136. Telegram From the Embassy in Yugoslavia to the Department of State 0

441. Paris pass CINCEUR and DEFREPNAMA. United States-Yugoslav military aid agreement termination talks resumed at Foreign Office [Page 364] October 22. In brief session at which Yugoslavs represented by Rukavina and Bruner, Yugoslavs agreed to United States draft note on purchase military equipment (Department CA–1093)1 without change and to general form and approach reflected United States draft note on military aid termination. With respect latter, however, they questioned paragraphs 2 (D) re obligation furnish information Embassy, 2 (E) re surplus disposal and 4 re OSP memo understanding.2

According Bruner (who was spokesman his side throughout 60-minute session) paragraph 2 (D) appears unnecessary in view Yugoslav willingness assume obligations contained immediately preceding paragraphs. Inclusion, moreover, implies continuing United States-Yugoslav military relationship which Yugoslavs specifically seek avoid. We pointed out 2 (D) considered necessary in connection implementation other provisions this section and represented modest and reasonable requirement in circumstances. Certainly, for example, we should not be precluded from asking information on reports which may reach us concerning Yugoslav shipments United States arms. After further discussion this point we agreed, however, refer Yugoslav views Washington for consideration.

Re 2 (E) Bruner professed inability understand necessity spell this requirement out in such detail. Would it not be sufficient merely state “scrap” would be subject same obligations paragraphs 2(A) through (C)? We cited legislative requirement Section 511 (C)3 which reflected in 1955 United States-Yugoslav disposal agreement, noting especially that agreement contains no termination provision. We agreed consider counterproposal this paragraph which Bruner undertook draft but expressed doubt anything less than language contained our draft would be acceptable.

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Bruner commented re OSP memo that while Yugoslavs find proposed paragraph 4 acceptable they object various references “mutual defense” in remaining document. He indicated, however, retention memo would be acceptable if in addition amendments provided in draft paragraph 4 (as revised Deptel 292)4 first numbered paragraph OSP memo deleted. After discussion this point and in light authorization contained Deptel 226 we agreed to deletion proposed.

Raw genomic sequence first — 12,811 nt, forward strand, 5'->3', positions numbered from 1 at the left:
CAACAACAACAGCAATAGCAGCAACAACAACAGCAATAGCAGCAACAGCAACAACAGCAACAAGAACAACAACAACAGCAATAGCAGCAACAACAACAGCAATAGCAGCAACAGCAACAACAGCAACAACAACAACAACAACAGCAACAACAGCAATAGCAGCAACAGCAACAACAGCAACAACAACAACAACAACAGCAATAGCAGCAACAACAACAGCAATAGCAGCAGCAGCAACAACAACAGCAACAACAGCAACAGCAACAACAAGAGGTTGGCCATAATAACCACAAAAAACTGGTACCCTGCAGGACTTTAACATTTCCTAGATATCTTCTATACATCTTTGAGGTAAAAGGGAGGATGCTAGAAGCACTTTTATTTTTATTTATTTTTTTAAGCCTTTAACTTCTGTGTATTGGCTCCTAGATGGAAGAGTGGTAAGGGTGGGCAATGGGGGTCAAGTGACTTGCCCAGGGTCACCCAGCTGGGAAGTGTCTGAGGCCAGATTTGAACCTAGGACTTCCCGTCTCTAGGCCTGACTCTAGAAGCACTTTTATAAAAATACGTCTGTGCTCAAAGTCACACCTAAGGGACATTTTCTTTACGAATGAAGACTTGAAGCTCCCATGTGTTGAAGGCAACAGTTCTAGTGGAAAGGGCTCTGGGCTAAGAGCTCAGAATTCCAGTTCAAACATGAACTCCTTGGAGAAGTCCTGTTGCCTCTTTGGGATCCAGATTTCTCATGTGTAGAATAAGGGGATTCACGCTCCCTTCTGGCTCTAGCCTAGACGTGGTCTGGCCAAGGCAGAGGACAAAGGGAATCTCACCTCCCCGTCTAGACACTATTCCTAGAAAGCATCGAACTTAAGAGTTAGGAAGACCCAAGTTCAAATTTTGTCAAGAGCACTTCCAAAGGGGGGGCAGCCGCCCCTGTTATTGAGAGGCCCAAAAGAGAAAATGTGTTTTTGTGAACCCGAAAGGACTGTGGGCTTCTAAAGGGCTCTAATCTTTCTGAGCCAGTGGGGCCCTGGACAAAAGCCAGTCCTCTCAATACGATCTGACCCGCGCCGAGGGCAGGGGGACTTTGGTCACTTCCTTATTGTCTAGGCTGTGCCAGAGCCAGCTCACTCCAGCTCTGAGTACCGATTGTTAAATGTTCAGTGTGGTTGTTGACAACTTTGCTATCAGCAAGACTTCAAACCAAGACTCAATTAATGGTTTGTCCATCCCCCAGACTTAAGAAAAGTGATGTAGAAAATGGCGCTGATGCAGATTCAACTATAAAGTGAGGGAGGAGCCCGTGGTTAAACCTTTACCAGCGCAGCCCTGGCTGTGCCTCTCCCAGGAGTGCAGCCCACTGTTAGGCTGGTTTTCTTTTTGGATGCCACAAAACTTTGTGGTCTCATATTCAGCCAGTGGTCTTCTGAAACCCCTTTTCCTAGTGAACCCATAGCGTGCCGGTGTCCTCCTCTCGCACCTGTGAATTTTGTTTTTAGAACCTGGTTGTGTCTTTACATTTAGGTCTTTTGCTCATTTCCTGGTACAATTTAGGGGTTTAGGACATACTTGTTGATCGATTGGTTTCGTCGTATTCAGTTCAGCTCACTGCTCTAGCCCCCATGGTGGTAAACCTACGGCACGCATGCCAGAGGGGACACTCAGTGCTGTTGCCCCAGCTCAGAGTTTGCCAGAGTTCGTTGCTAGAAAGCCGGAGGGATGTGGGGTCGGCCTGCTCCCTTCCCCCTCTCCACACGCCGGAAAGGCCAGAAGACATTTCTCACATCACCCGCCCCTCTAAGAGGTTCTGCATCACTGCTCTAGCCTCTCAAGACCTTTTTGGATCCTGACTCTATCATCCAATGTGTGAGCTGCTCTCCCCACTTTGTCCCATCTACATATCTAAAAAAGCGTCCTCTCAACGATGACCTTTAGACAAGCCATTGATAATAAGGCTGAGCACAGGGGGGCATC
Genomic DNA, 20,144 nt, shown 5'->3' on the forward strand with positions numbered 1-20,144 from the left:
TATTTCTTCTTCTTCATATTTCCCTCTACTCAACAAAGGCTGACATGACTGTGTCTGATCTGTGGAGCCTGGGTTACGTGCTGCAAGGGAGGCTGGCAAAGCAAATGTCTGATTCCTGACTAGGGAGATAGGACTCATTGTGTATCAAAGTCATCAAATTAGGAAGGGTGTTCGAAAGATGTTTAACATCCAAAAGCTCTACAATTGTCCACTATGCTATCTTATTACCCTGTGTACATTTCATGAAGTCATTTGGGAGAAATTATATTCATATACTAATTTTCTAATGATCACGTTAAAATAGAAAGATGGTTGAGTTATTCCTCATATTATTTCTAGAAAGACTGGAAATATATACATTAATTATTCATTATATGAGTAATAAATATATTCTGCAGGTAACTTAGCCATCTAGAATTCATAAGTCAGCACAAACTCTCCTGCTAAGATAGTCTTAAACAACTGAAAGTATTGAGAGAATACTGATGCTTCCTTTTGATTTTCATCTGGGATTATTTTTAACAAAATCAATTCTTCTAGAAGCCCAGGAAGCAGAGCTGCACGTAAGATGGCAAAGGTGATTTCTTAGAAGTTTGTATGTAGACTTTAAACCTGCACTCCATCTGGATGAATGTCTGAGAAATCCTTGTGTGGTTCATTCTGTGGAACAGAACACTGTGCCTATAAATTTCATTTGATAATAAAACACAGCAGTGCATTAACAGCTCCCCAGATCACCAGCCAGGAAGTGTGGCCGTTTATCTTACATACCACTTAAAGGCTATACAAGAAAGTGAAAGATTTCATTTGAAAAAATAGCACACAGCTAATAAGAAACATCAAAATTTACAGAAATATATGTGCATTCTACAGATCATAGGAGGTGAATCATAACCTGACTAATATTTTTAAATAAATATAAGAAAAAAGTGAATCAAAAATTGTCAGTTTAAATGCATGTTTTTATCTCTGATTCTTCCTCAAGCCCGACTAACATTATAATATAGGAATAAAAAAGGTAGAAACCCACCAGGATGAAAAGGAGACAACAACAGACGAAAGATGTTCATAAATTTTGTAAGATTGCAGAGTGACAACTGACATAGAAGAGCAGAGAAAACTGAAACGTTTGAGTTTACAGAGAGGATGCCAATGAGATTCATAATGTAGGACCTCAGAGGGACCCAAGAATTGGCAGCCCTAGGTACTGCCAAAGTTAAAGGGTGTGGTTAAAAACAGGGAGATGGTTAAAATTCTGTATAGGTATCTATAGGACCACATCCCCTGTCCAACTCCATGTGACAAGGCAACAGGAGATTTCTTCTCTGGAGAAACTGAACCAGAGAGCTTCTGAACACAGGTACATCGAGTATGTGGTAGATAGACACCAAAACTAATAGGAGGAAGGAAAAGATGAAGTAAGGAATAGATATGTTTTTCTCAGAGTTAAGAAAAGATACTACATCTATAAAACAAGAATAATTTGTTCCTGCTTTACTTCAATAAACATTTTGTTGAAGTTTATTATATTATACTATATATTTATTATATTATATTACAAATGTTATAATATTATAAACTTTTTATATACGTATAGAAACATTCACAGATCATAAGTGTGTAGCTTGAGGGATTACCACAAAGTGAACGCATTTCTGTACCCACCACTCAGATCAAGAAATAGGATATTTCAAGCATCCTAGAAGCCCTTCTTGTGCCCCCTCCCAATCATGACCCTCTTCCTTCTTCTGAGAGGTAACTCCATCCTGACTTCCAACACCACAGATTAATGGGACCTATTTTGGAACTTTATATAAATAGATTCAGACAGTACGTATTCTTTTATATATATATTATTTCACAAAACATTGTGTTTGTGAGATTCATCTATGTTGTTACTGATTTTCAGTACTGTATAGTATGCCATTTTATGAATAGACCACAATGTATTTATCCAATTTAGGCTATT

As reflected previous discussions this general subject Yugoslavs appear motivated primarily by political considerations and would obviously prefer wipe slate clean. This continues be shown in Bruner comments on draft 2(D) and (E) and OSP. Realistically, however, they apparently have come to appreciate fact their goal not attainable if they also hope obtain needed spares and United States military equipment. Debate within Yugoslav Government on this point may explain in part nearly three month delay in responding United States drafts (CA–1093) which confronted them with hard facts especially manifested in proposed purchase agreement. We can expect further Yugoslav resistance on information requirement and surplus disposal question but in view general acceptance all other points appears to us termination agreement now in sight. Our specific comments and suggestions on paragraph 2(D) and 2(E) follow by separate telegram.

  1. Source: Department of State, Central Files, 768.5–MSP/10–2358. Confidential. Repeated to Zagreb, Sarajevo, and Paris.
  2. CA–1093, August 1, provided negotiating instructions for the termination of the military assistance agreement and for an agreement for the resumption of military sales to Yugoslavia together with U.S. drafts of the texts of such agreements. (Ibid., 768.5–MSP/8–158)
  3. Paragraph 2 spelled out Yugoslav obligations under the agreement:
    to use the military equipment for strengthening Yugoslav defenses;
    not to transfer the equipment without U.S. permission;
    to maintain agreed upon security;
    to furnish information to the U.S. Embassy as requested;
    to notify the Embassy if the equipment (including salvage or scrap) is no longer needed so it may be disposed of as mutually agreed.

    Paragraph 4 made editorial changes in the October 18, 1954, Memorandum Relating to Offshore Procurement.

  4. Of the Mutual Security Act of 1954, P.L. 665, enacted August 26, 1954. For text, see 68 Stat. 832.
  5. Telegram 292, October 16, provided substitute language for paragraphs 6 and 12 of the draft termination agreement. (Department of State, Central Files, 768.5–MSP/9–2958)